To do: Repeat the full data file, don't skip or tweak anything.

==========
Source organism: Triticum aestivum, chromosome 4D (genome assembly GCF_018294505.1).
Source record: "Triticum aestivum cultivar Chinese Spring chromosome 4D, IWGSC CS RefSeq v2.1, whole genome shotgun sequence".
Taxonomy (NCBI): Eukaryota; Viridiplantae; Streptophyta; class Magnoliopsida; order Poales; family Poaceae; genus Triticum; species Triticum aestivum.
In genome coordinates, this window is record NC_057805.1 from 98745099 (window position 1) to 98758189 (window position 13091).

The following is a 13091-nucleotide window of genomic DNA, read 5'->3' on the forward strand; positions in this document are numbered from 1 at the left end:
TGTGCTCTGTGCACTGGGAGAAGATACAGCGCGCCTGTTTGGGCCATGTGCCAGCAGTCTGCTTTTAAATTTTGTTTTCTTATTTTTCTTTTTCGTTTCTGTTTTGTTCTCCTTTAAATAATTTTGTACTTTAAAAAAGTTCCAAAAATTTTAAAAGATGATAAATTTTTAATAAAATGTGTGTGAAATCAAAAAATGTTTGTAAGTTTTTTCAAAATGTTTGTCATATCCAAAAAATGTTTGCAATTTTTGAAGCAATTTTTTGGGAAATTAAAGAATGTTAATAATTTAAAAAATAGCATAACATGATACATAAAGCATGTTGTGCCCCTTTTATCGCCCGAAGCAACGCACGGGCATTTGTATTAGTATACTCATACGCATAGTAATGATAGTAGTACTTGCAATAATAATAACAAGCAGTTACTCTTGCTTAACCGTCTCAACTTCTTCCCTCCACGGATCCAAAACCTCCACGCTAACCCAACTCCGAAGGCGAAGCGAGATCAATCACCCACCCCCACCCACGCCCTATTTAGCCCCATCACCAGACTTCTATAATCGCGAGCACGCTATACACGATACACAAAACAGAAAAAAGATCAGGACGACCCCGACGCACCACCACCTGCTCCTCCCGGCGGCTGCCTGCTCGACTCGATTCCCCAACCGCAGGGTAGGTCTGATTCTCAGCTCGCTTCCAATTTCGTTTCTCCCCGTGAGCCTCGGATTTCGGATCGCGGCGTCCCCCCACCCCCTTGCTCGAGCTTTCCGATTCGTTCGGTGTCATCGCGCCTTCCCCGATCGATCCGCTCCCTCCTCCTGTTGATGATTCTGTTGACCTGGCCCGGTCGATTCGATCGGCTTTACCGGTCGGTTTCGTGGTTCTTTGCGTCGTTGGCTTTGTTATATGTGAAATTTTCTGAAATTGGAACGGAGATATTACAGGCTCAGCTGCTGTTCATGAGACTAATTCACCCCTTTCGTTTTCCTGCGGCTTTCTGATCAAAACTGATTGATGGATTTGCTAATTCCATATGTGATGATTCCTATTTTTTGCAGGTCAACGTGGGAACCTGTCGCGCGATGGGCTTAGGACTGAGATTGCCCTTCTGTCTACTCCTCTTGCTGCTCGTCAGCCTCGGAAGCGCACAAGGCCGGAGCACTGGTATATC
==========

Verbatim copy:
Source organism: Triticum aestivum, chromosome 4D (genome assembly GCF_018294505.1).
Source record: "Triticum aestivum cultivar Chinese Spring chromosome 4D, IWGSC CS RefSeq v2.1, whole genome shotgun sequence".
Taxonomy (NCBI): Eukaryota; Viridiplantae; Streptophyta; class Magnoliopsida; order Poales; family Poaceae; genus Triticum; species Triticum aestivum.
In genome coordinates, this window is record NC_057805.1 from 98745099 (window position 1) to 98758189 (window position 13091).

The following is a 13091-nucleotide window of genomic DNA, read 5'->3' on the forward strand; positions in this document are numbered from 1 at the left end:
TGTGCTCTGTGCACTGGGAGAAGATACAGCGCGCCTGTTTGGGCCATGTGCCAGCAGTCTGCTTTTAAATTTTGTTTTCTTATTTTTCTTTTTCGTTTCTGTTTTGTTCTCCTTTAAATAATTTTGTACTTTAAAAAAGTTCCAAAAATTTTAAAAGATGATAAATTTTTAATAAAATGTGTGTGAAATCAAAAAATGTTTGTAAGTTTTTTCAAAATGTTTGTCATATCCAAAAAATGTTTGCAATTTTTGAAGCAATTTTTTGGGAAATTAAAGAATGTTAATAATTTAAAAAATAGCATAACATGATACATAAAGCATGTTGTGCCCCTTTTATCGCCCGAAGCAACGCACGGGCATTTGTATTAGTATACTCATACGCATAGTAATGATAGTAGTACTTGCAATAATAATAACAAGCAGTTACTCTTGCTTAACCGTCTCAACTTCTTCCCTCCACGGATCCAAAACCTCCACGCTAACCCAACTCCGAAGGCGAAGCGAGATCAATCACCCACCCCCACCCACGCCCTATTTAGCCCCATCACCAGACTTCTATAATCGCGAGCACGCTATACACGATACACAAAACAGAAAAAAGATCAGGACGACCCCGACGCACCACCACCTGCTCCTCCCGGCGGCTGCCTGCTCGACTCGATTCCCCAACCGCAGGGTAGGTCTGATTCTCAGCTCGCTTCCAATTTCGTTTCTCCCCGTGAGCCTCGGATTTCGGATCGCGGCGTCCCCCCACCCCCTTGCTCGAGCTTTCCGATTCGTTCGGTGTCATCGCGCCTTCCCCGATCGATCCGCTCCCTCCTCCTGTTGATGATTCTGTTGACCTGGCCCGGTCGATTCGATCGGCTTTACCGGTCGGTTTCGTGGTTCTTTGCGTCGTTGGCTTTGTTATATGTGAAATTTTCTGAAATTGGAACGGAGATATTACAGGCTCAGCTGCTGTTCATGAGACTAATTCACCCCTTTCGTTTTCCTGCGGCTTTCTGATCAAAACTGATTGATGGATTTGCTAATTCCATATGTGATGATTCCTATTTTTTGCAGGTCAACGTGGGAACCTGTCGCGCGATGGGCTTAGGACTGAGATTGCCCTTCTGTCTACTCCTCTTGCTGCTCGTCAGCCTCGGAAGCGCACAAGGCCGGAGCACTGGTATATC